A Patient with Metastatic Clear Cell Renal Carcinoma with Long Term Survival Spanning the Era of Pre-Targeted to Molecular Targeted Treatment

Case Report

Ann Hematol Oncol. 2014;1(2): 1007.

A Patient with Metastatic Clear Cell Renal Carcinoma with Long Term Survival Spanning the Era of Pre-Targeted to Molecular Targeted Treatment

John A Copland1, Jerome Marcus2, Kevin Wu3, Joseph G. Cernigliaro4 and Winston W. Tan5*

1Department of Cancer Biology, Mayo Clinic Comprehensive Cancer Center, USA

2Spring Drive, Wichita KS

3Department of Pathology and Laboratory Medicine, Mayo Clinic Comprehensive Cancer Center, USA

4Department of Diagnostic Radiology, Mayo Clinic Comprehensive Cancer Center, USA

5Division of Hematology & Oncology, Mayo Clinic, USA

*Corresponding author: Winston Tan, Division of Hematology & Oncology, Mayo Clinic Comprehensive Cancer Center, 4500 San Pablo Road, Jacksonville, Florida, 32224, USA

Received: August 23, 2014; Accepted: October 13, 2014; Published: October 15, 2014


Clear Cell Renal Cell Carcinoma (ccRCC) is the most common subtype of kidney cancer, and has the highest risk of developing metastatic disease. Long term survival with durable response remains uncommon despite numerous FDA approved targeted therapies. We report a patient with metastatic ccRCC who survived for 14 years using a number of evolving approaches spanning the pre-targeted era of immunotherapy to present day molecular targeted treatment. These multimodality approaches that included cytoreductive surgery has led to long term survival and a continued high quality of life.

Keywords: Interleukin 2; Clear cell renal cell carcinoma; Molecular targeted therapy; Quality of life; Pulmonary metastasis


Renal Cell Carcinoma (RCC) is one of the most common solid tumors, responsible for over 13,000 deaths annually with an incidence rate of over 63,000 per year in the United States [1]. The clear cell variant (ccRCC) is the most common subtype of RCC, accounting for an estimated 80% of all patients [2]. The prognosis for patients diagnosed with early stage disease is good, with patients demonstrating approximately 70% cure rate [3]. Regrettably, up to 30% of early stage cases of ccRCC treated surgically will relapse with metastatic disease due to the presence of undetectable micrometastases [4]. In addition, 20-30% of all ccRCC patients present with advanced or metastatic disease upon initial diagnosis [5].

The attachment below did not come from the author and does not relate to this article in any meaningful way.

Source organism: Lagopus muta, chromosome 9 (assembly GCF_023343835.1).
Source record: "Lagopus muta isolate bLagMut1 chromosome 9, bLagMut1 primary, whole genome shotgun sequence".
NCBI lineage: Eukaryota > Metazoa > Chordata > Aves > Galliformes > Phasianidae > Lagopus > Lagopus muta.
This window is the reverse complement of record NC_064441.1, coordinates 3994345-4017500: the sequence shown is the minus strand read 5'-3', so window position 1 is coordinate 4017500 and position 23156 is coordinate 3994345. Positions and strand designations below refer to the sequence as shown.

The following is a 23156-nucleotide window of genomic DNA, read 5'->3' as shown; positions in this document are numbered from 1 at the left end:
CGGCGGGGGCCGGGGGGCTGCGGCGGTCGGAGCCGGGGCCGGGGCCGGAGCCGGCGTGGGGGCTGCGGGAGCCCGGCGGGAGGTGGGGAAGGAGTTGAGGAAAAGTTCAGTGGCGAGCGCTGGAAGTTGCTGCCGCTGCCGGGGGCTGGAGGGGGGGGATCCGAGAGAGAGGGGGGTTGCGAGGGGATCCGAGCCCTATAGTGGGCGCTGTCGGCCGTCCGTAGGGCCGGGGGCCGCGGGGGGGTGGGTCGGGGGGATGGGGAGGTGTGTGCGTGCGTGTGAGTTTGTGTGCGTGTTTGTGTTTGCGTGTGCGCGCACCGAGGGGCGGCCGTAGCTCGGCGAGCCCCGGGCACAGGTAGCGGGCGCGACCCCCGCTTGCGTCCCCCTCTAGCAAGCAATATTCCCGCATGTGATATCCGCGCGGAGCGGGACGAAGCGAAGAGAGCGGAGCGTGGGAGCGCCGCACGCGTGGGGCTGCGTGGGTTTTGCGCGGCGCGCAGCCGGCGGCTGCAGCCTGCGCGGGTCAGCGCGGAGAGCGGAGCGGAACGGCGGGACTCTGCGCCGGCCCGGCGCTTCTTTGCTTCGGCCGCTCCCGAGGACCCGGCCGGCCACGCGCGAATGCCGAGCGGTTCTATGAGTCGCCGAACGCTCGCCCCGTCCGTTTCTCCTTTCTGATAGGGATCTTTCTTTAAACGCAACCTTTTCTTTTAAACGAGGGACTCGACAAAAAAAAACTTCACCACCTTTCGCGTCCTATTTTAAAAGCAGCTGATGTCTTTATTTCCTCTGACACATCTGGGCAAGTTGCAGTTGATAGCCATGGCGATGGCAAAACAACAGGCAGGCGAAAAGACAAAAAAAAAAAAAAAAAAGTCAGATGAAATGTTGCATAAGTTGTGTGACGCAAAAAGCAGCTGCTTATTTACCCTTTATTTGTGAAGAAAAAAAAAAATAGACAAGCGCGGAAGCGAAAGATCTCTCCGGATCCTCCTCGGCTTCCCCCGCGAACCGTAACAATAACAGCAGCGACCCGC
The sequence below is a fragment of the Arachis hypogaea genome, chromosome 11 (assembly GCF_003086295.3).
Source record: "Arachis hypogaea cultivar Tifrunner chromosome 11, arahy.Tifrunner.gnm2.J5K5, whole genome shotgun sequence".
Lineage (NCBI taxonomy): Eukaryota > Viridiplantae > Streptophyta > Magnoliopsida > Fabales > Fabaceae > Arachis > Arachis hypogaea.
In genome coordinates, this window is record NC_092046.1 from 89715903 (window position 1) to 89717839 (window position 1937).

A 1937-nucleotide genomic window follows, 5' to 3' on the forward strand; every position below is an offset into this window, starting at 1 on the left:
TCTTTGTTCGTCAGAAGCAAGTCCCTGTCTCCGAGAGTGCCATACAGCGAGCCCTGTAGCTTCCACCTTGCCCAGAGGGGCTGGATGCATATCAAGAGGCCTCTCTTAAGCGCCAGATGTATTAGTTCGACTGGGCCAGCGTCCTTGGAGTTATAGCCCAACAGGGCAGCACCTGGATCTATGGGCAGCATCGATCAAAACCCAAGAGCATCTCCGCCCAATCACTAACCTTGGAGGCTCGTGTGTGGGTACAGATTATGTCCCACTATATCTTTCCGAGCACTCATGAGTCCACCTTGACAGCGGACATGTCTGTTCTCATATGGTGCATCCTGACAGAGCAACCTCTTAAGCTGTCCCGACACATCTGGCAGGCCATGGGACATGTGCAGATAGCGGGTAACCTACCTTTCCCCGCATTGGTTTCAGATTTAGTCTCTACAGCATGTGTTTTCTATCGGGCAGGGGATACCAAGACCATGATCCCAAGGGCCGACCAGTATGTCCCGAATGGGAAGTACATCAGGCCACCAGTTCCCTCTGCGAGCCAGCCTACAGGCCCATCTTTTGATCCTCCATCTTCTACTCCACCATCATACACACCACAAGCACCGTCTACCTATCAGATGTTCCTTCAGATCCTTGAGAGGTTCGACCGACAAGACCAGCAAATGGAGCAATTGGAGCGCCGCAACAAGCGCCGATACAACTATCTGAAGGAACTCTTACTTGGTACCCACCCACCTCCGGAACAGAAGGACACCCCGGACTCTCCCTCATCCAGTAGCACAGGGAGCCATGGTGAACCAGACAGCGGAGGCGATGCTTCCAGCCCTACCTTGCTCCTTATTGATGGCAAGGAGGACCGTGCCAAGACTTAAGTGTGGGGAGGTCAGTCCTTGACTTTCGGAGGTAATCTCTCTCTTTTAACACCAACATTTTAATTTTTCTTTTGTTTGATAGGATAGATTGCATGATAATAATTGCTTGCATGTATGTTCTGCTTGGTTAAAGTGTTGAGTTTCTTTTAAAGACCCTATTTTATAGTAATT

Metastatic ccRCC renders a bleak prognosis, with an estimated 5 year overall survival of less than 10% due to lack of remedial therapies that produce significant disease regression or attenuation of disease progression [6]. Drug resistance is a hallmark of ccRCC and is thought to be a culmination of several intrinsic and acquired tumorigenic properties linked to cancer cell heterogeneity, including a lack of known molecular factors which can be targeted pharmacologically [7-11]. ccRCC does not respond to chemotherapy and radiation therapy, and even with targeted treatments drug resistance develops rapidly [8,12]. Interleukin-2 (IL-2) is the only drug approved today by the Food and Drug Administration (FDA) that provides long-term durable response in metastatic ccRCC patients [13]. However, the majority of patients are not able to take this therapy due to multiple co-morbidities and multiple life-threatening toxicities [14]. Only a small subset of patients demonstrate a complete response (7%) but this subset cannot be accurately identified prior to therapy [15]. It is also apparent that ccRCC tumor cells demonstrate a disposition for increased migratory capacity, likely a major contributing factor to the development of tumor metastasis and disease relapse.

In this case report, we present the strategies that have led to a continued high quality of life for over 14 years in a patient with metastatic ccRCC to multiple anatomical sites. Evolving treatment strategies will be shared in chronological order of management of recurring and new sites of metastases.